New York Post - 13.03.2020

(Ben Green) #1
New York Post, Friday, March 13, 2020

Bad breakup
Juul Labs said on
Thursday that co-
founder James Monsees
plans to leave the e-ciga-
rette outfit, stepping
down as an adviser and
board member. Shares of
Altria Group, which
owns a large stake in Juul,
sank 10 percent, to $36.42.

5G whiz
Verizon Communica-
tions raised its full-year
capital expenditures as it
accelerates its transition
to 5G network. The com-
pany said it now expects
to spend $17.5 billion to
$18.5 billion in 2020.

Bit of problem
Bitcoin plummeted
more than 25 percent
amid wild volatility in
cryptocurrency markets,
with traders citing a sell-
off across assets as fears
of the economic damage
from the coronavirus
pandemic take hold. By
evening, the price was

Guy’s a card
Mastercard and Visa
will see the coronavirus
hurt their sales more than
they expect, according to
a Piper Sandler analyst,
who projected a Master-
card stock-price target of
$292, down from $332,
and Visa target of $197,
from $204, Bloomberg

Apple deals
Apple has sealed mul-
tiyear licensing deals
with major music labels
like Universal Music,
Sony Music and Warner
Music in recent months.

Sources: AP, Dow Jones,
Reuters and Post wires



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By David Benoit

JPMorgan Chief Executive James
Dimon has been released from the
hospital and is recuperating at home,
a week after undergoing emergency
heart surgery, the bank said in a memo
to employees Thursday.
“We want you to know that his doc-
tors said he is doing very well in all
aspects of his recovery,” the memo

from co-Presidents Daniel Pinto and
Gordon Smith said. “He is in good
spirits and looking forward to reen-
gaging with our team soon.”
Dimon, who turns 64 on Friday,
checked himself into a Manhattan hos-
pital on March 5 after experiencing
chest pains while getting ready for work.
He had suffered an acute aortic dis-
section — a rare and often fatal sepa-
ration of tissues in the wall of the

aorta — and underwent several hours
of surgery to repair it.
Pinto and Smith are running JPMor-
gan in Dimon’s absence, a live test of
the bank’s board-approved emergency
succession plan.
Dimon (right) has been CEO of
JPMorgan since 2005, the longest run
of the current big bank chiefs, and his
eventual retirement has long been the
subject of speculation. Dow Jones

By Thorton McEnery
and Noah Manskar

The Dow Jones industrial
average fell by almost 10 per-
cent on Thursday as fears of
the coronavirus escalated —
marking it’s biggest decline
since the stock market crash
of 1987.
The Dow lost 2,352.60
points at the close, down 9.9
percent, to 21,200.62 — de-
spite a $1.5 trillion rescue
plan by the Federal Reserve.
The decline, which in-
cluded a 500-point drop in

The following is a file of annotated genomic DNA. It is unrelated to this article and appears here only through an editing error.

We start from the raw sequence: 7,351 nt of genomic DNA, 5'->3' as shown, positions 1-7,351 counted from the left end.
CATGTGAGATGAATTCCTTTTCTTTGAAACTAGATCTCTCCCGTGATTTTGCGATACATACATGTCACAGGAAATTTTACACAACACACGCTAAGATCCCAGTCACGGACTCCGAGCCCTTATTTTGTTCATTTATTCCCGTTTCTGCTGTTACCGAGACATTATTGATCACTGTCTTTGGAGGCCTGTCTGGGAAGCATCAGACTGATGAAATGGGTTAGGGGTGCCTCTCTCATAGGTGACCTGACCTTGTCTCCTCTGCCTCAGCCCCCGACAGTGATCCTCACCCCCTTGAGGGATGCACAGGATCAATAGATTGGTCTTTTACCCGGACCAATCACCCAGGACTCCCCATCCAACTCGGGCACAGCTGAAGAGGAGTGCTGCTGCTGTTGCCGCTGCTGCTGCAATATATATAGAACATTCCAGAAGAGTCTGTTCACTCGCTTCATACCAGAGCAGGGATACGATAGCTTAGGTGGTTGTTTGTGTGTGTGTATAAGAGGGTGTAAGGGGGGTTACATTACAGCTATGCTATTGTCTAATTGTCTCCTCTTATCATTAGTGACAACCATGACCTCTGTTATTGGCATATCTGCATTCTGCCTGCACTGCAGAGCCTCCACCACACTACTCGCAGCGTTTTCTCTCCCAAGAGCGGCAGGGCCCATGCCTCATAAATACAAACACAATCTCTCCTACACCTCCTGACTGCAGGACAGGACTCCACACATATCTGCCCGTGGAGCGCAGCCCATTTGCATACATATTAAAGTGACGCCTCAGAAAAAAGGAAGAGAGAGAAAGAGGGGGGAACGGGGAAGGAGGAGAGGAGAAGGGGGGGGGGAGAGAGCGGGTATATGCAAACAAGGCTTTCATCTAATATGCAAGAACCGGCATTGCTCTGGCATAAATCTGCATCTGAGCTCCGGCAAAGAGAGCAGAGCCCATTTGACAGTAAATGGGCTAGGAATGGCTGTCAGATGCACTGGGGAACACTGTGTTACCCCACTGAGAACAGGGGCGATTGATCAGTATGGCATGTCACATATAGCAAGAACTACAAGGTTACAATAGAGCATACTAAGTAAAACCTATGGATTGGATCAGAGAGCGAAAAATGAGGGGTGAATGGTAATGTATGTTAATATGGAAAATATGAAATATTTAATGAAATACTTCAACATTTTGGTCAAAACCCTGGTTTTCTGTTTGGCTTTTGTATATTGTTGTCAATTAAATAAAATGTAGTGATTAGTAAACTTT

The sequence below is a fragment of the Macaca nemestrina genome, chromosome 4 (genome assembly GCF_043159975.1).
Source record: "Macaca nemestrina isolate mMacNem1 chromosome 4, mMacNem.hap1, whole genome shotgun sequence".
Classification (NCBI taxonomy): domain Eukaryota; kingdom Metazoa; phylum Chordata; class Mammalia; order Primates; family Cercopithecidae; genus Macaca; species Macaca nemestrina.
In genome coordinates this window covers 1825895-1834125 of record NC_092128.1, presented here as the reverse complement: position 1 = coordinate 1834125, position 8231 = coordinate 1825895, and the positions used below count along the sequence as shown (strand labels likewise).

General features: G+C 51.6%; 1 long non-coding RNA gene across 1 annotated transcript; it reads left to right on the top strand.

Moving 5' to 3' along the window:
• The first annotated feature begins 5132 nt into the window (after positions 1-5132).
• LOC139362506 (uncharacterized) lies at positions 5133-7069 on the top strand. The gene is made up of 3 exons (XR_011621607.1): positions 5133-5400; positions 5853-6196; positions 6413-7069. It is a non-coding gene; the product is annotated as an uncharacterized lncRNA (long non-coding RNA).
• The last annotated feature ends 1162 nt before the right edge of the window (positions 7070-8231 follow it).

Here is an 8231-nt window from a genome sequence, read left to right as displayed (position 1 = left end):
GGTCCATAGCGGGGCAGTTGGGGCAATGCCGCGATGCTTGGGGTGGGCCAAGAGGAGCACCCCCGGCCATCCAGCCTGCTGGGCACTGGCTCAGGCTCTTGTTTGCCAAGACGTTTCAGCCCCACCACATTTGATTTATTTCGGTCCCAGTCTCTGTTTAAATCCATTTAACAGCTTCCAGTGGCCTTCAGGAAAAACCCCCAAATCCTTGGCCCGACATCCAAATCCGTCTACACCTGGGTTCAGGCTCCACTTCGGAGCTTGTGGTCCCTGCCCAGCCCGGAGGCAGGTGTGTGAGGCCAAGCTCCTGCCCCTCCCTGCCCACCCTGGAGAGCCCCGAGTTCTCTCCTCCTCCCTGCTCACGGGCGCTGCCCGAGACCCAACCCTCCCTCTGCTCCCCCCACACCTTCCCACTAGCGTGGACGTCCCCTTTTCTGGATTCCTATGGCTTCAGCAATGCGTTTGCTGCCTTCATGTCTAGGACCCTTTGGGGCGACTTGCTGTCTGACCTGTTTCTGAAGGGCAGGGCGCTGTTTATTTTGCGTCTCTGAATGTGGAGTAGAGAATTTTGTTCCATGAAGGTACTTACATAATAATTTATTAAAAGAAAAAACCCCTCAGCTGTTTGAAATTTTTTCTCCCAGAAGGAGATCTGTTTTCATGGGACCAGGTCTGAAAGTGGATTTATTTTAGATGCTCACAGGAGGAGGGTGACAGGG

the last 10 minutes of trading,
represents the Dow’s worst
day since the “Black Mon-
day” crash 33 years ago,
which resulted in a loss of 22
Thursday’s bloodletting
also marked the Dow’s sec-
ond day in bear market terri-
tory, coming after the Na-
tional Basketball Association
suspended its season, and ac-
tor Tom Hanks and wife Rita
Wilson announced they were
among the 134,235 people in-
fected by COVID-19 globally.
The S&P 500 also tumbled
into bear territory for the
first time in almost 11 years
following a 7 percent decline
at the open that resulted in a
15-minute trading halt for the
second time in a week.
The S&P ended the day
down 9.5 percent, or 260
points, to 2,480.64, while the
Nasdaq closed down 9.4 per-
cent to 7,201.80.
A bear market is generally
called when stocks fall 20

Quincy Krosby, chief market
strategist at Prudential Fi-
Thursday’s sell-off was “the
market screaming ... that
you’re going to see a deterio-
ration in the economic land-
scape, and we need these
proposals intact and deliv-
ered as an emergency meas-
ure to cushion the economy,”
Krosby said.
The bloodbath seemed to
subside midday after the Fed-
eral Reserve said it would
flood the markets with short-
term funding “to address
highly unusual disruptions”
related to the coronavirus
The reversal was short-
lived, though.
Traders complained that
monetary policy alone cannot
save the country from a pan-
demic that’s hurting a slew of
industries from the airlines to
Broadway, as people cancel
their travel plans and large
gatherings become taboo.
“We wanted a bazooka,”
said one hedge fund manager
that trades US Treasuries.
“What we got was a handgun
with rubber bullets. But in
fairness to the Fed, what we
really need are test kits for
this virus.”
Adding to the declines, ex-
perts say, is the push for staff-
ers to work from home to
avoid infection.
On Wall Street, that means
fewer traders who can take
big risks, including buying
stocks when they fall.
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percent from recent highs
during a period of wide-
spread negative sentiment.
Traders attributed the
slump in part to President
Trump’s Wednesday night
speech to severely restrict
travel from continental Eu-

rope. The speech only served
to further raise fears of a
worldwide economic slow-
down — as well as questions
about the White House’s
stimulus plans, Wall Street-
ers griped.
The carnage is likely to

continue until the US gov-
ernment puts forward a con-
crete fiscal stimulus package
to blunt the economic dam-
age of the coronavirus pan-
demic — something that was
noticeably absent from
Trump’s speech, according to

Nasty numbers

These portfolio-punishing stock declines are putting both Wall Street
and Main Street investors on edge.







Dimon is recovering at home

Nightmarish Dive

Dow’s hair-raising plunge is worst since ’87








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